In addition to the need to reduce greenhouse gas emissions and contain global warming through more responsible actions, the immediate threat of weather-related disasters also demands a suite of solutions to respond to our current reality, and protect lives and livelihoods.
Relative to other disciplines, the area of Disaster Risk Management (DRM) is a fairly new concept that is advancing rapidly, propelled by an appreciation of the impending threats. This supports the argument that success can only be reached through a deliberate collaborative effort from stakeholders where the interests of all are prioritised.
The United Nations and other global bodies have led efforts to galvanise consolidated climate action plans that countries have to personalise. Owing to the scale of climate change and its impact, DRM is a vast topic that cuts across multiple sectors, starting with the immediate threat on lives and livelihoods, to its impact on vital elements such as food security, human settlement, health, poverty, migration, gender equality and much more.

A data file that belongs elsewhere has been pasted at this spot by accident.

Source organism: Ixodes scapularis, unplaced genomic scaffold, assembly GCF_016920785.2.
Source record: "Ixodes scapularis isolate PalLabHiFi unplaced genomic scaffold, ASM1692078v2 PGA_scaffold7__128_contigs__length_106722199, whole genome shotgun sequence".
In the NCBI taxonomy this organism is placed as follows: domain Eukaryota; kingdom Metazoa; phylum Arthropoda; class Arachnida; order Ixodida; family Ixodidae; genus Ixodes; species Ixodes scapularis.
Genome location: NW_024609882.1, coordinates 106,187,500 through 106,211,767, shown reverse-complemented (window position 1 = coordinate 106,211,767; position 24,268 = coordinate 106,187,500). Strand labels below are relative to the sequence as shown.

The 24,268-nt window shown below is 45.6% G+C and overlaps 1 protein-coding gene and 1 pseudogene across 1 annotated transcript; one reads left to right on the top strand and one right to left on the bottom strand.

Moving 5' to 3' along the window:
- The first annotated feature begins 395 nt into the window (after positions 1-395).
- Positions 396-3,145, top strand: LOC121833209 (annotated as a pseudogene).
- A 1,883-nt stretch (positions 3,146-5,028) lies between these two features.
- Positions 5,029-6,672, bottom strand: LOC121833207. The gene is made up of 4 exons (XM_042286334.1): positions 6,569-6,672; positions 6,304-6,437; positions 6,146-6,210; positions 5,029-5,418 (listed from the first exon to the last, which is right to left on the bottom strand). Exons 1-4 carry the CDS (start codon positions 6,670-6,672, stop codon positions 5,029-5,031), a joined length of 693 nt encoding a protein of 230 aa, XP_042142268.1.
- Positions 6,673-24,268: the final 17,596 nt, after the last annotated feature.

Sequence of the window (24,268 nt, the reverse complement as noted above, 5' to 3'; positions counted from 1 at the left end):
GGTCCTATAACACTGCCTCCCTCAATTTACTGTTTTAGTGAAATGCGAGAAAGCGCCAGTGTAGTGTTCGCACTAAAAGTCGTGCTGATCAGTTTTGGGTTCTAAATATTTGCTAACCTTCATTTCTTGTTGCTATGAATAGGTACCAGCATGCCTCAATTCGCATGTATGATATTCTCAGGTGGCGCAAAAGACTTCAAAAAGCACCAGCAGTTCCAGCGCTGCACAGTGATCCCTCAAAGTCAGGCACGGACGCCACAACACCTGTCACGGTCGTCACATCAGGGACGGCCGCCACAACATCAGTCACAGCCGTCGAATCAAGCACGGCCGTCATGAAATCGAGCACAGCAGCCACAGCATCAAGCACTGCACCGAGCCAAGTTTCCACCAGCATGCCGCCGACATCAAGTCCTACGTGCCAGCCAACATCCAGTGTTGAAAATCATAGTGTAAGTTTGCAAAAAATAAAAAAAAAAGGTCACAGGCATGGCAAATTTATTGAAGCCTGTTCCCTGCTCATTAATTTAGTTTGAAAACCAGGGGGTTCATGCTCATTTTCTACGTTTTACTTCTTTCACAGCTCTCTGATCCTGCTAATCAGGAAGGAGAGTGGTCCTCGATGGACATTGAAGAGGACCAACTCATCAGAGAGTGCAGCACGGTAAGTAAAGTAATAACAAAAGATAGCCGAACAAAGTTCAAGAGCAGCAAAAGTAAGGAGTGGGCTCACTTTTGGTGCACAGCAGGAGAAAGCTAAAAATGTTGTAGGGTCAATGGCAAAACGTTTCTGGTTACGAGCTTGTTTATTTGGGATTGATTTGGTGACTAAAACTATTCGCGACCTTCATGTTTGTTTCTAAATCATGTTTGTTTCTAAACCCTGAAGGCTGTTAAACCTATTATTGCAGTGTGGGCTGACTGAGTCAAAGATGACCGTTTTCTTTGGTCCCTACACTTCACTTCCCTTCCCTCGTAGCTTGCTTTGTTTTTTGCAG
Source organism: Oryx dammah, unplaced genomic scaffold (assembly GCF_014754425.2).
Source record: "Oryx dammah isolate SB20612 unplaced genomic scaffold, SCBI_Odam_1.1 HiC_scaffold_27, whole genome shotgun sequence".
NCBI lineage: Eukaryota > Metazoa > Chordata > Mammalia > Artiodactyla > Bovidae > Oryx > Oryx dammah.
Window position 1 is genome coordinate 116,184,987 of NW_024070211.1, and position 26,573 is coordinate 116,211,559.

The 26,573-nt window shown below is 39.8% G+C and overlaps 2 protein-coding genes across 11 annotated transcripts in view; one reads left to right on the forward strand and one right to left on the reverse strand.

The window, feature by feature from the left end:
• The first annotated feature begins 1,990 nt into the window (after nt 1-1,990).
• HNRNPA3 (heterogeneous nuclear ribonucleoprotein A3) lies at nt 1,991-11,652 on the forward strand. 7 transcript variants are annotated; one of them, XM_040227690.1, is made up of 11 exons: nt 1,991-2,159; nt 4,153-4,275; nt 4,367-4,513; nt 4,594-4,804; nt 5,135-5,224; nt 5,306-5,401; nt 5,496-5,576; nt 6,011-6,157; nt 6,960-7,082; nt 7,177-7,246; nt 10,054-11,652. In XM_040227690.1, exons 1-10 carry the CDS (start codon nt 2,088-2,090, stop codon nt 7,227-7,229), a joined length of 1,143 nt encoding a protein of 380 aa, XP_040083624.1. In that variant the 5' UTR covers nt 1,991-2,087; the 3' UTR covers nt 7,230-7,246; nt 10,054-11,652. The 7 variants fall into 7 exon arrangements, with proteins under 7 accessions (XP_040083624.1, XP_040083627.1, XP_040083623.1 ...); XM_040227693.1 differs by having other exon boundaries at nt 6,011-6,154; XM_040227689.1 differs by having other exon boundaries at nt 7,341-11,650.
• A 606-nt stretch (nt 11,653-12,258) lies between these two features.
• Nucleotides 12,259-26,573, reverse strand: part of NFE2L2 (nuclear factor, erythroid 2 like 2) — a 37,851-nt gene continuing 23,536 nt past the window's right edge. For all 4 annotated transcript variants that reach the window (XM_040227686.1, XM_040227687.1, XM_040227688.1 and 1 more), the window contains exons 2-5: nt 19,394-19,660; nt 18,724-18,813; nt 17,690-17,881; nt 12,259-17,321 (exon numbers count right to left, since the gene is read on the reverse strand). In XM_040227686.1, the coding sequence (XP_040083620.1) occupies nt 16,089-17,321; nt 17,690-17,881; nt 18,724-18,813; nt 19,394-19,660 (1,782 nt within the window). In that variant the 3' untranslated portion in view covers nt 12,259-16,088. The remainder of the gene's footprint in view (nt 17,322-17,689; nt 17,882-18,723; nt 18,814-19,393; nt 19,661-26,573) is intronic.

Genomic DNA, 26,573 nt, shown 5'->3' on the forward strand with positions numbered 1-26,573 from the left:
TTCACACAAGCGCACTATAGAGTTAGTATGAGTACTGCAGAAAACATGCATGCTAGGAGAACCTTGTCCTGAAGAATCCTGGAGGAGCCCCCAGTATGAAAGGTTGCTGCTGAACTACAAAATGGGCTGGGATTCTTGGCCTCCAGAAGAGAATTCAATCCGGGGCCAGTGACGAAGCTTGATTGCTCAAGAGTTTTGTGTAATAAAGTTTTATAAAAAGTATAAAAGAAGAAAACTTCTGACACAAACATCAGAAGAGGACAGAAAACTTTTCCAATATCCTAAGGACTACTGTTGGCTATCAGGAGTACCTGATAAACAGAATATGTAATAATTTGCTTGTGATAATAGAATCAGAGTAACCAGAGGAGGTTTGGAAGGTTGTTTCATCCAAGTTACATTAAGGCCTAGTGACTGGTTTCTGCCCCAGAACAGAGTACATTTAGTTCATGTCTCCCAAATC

In the same breath, response efforts require multiple, complementary solutions, and a concerted effort from all, including continental and regional bodies, governments and policy makers, civil society organisations, and communities to strengthen resilience and promote adaptation.
The impact that ARC has had in working with participating member states has been made possible through smart partnerships that have complemented internal capabilities.
Work in countries has been supported by donor partners who have come on board to fund capacity building programmes, enable research and development initiatives, cover the organisation’s operational expenses, and provide premium finance to African countries to increase insurance coverage when participating in ARC insurance risk pools.
Similarly, the work to improve resilience and adaptation requires financial resources to fund the various workstreams that make up DRM. As it is, most African economies are under severe pressure to meet their traditional basic needs such as healthcare and education. In a Covid-19 era, this pressure is compounded by the current health crisis which is demanding excessive resources.